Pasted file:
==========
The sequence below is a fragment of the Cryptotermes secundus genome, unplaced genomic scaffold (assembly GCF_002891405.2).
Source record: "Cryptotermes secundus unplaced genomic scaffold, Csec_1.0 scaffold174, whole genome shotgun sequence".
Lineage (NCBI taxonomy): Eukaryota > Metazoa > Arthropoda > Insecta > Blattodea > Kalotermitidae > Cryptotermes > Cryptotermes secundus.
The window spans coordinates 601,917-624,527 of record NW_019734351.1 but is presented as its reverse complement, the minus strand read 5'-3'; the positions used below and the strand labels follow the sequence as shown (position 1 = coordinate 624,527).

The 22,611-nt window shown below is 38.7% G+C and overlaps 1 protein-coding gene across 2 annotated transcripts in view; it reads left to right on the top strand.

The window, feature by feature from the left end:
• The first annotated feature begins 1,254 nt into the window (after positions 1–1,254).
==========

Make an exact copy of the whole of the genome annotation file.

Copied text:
The sequence below is a fragment of the Cryptotermes secundus genome, unplaced genomic scaffold (assembly GCF_002891405.2).
Source record: "Cryptotermes secundus unplaced genomic scaffold, Csec_1.0 scaffold174, whole genome shotgun sequence".
Lineage (NCBI taxonomy): Eukaryota > Metazoa > Arthropoda > Insecta > Blattodea > Kalotermitidae > Cryptotermes > Cryptotermes secundus.
The window spans coordinates 601,917-624,527 of record NW_019734351.1 but is presented as its reverse complement, the minus strand read 5'-3'; the positions used below and the strand labels follow the sequence as shown (position 1 = coordinate 624,527).

The 22,611-nt window shown below is 38.7% G+C and overlaps 1 protein-coding gene across 2 annotated transcripts in view; it reads left to right on the top strand.

The window, feature by feature from the left end:
• The first annotated feature begins 1,254 nt into the window (after positions 1–1,254).